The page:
And while director Gary Ross faithfully chronicles almost every death without any sugar coating, the violence is shot in a way that isn't particularly gory.
How is it that a nation of young girls got hooked on such a violent book?
Part of Katniss' allure is that there is a dearth of female superheroes in pop culture. As Kristy Guevara-Flanagan, director of the forthcoming documentary "Wonder Women! The Untold Story of American Superheroines," points out, it's been some time since teen girls have had a pop culture icon this strong.
"There hasn’t really been an iconic character, since Buffy the Vampire Slayer, for women and girls, and that was over 15 years ago. It's time," says Guevara-Flanagan.
"Katniss is a first for this generation of young women. 'Tomb Raider'? It's been a while, and it's a little bit more of an adult figure, and so I think girls relate to it a little bit less. I think that 'Tomb Raider' while popular and very successful at the box office, she didn’t come from a book or a series, so her mythology is pretty thin. She came from a game, so there's just not as much of a narrative or a story there that girls and women can really sink their teeth into and understand and get behind and relate to, it's just a little more lightweight."
Will boys/men enjoy this, too?
"I have a middle school full of boys who love the books just as much as girls—everybody's reading them," says Rooks, whose 10-year-old son will be joining her at the midnight premiere on Thursday. "There is a little element of romance in there, but it's downplayed. It's definitely not the biggest part of the book."
Sarah Blackwood, an assistant professor of English and American Studies at Pace University, says that the story will appeal to boys—and girls—on a primal level.
"I think that 'The Hunger Games' has tapped into this audience by drawing on the dystopian fight-to-the-death genre tradition (that includes 'Lord of the Flies,' 'Battle Royale,' even 'Running Man'), but tweaking it a bit with the female heroine. I really believe Suzanne Collins when she said, in The New York Times Magazine, 'I don't write about adolescence. . . . I write about war. For adolescents.'"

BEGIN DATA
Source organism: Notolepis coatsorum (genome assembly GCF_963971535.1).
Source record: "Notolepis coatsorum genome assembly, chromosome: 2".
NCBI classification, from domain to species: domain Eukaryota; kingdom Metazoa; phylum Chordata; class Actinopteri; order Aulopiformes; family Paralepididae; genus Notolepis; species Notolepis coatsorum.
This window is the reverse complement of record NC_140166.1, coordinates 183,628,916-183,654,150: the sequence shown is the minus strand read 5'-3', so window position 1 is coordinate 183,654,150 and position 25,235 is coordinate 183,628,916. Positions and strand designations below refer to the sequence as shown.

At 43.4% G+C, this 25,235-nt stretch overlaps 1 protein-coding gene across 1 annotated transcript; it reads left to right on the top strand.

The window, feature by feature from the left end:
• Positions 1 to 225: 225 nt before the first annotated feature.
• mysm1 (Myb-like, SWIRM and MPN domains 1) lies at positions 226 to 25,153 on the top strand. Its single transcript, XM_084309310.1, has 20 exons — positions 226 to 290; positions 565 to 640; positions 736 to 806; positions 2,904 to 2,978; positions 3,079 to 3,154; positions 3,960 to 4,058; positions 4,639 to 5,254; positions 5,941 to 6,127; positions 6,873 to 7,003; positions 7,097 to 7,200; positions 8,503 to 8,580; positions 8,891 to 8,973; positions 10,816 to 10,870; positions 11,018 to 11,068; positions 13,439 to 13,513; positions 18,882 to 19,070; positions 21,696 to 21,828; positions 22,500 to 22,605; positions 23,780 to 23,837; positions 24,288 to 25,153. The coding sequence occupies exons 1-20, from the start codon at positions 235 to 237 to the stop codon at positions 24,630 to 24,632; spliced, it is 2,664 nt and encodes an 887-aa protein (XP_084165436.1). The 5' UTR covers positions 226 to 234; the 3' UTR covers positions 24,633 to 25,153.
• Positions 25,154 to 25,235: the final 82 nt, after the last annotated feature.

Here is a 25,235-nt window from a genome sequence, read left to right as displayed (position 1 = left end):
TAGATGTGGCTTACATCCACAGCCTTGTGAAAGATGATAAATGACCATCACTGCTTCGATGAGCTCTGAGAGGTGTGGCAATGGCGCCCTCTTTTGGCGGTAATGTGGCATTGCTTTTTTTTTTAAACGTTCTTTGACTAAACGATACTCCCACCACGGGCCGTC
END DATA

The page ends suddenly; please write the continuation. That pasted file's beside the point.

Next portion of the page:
For an action movie, that trailer doesn't have much action.
Fair point, though you can hardly blame them for maybe not letting parents see what their kids have been reading. And if you've already read the books, there's a lot that's implied—the fireballs, the desperate running. But trust us—there's no shortage of action.
Was it racism that got Jennifer Lawrence the lead role?
Hollywood has a long history of whitewashing films, lightening the skin tone of protagonists whose coloring is firmly established by the source material. So there was plenty of outrage when Jennifer Lawrence, with her blonde hair, blue eyes and fair skin, landed the role of Katniss, who is described in the books as having long dark hair, olive skin and green eyes.
"When I first heard she was being cast, my eyebrows had to rise, because I didn't see how she was chosen over everybody in Hollywood," admits Chiderah Aalisa, an entertainment writer for The Grio and MSNBC. "But I think she's phenomenal, especially at portraying emotion, something that this character would need. So she grew on me in that regard. Out of all of the cast, she's my favorite, definitely."
Aalisa has been frustrated over the years by several instances of Hollywood whitewashing, but ultimately "The Hunger Games" isn't one of them.
"I can make that argument in so many other movies, but in this one I don’t think it's necessarily a battle that we need to have."
What's with all the dopey hair and make-up?
This isn't a case of Hollywood taking liberties; rather it's mostly true to the book's descriptions, which are Collins' critique of the direction towards greater body modification and enhancement—think Katherine Helmond in Terry Gilliam's "Brazil."
The people you see with the most tricked out looks tend to be from society's highest ranks, they live a largely carefree life, free from hunger, and with enough time and resources to waste on dying their skin, crafting elaborate hair and beards or make-up.
Before you dismiss the characterization of future vanity, consider how audiences 60 years ago would've responded to characters with fake giant breasts. Suddenly green skin and pink hair doesn’t seem so stupid, does it?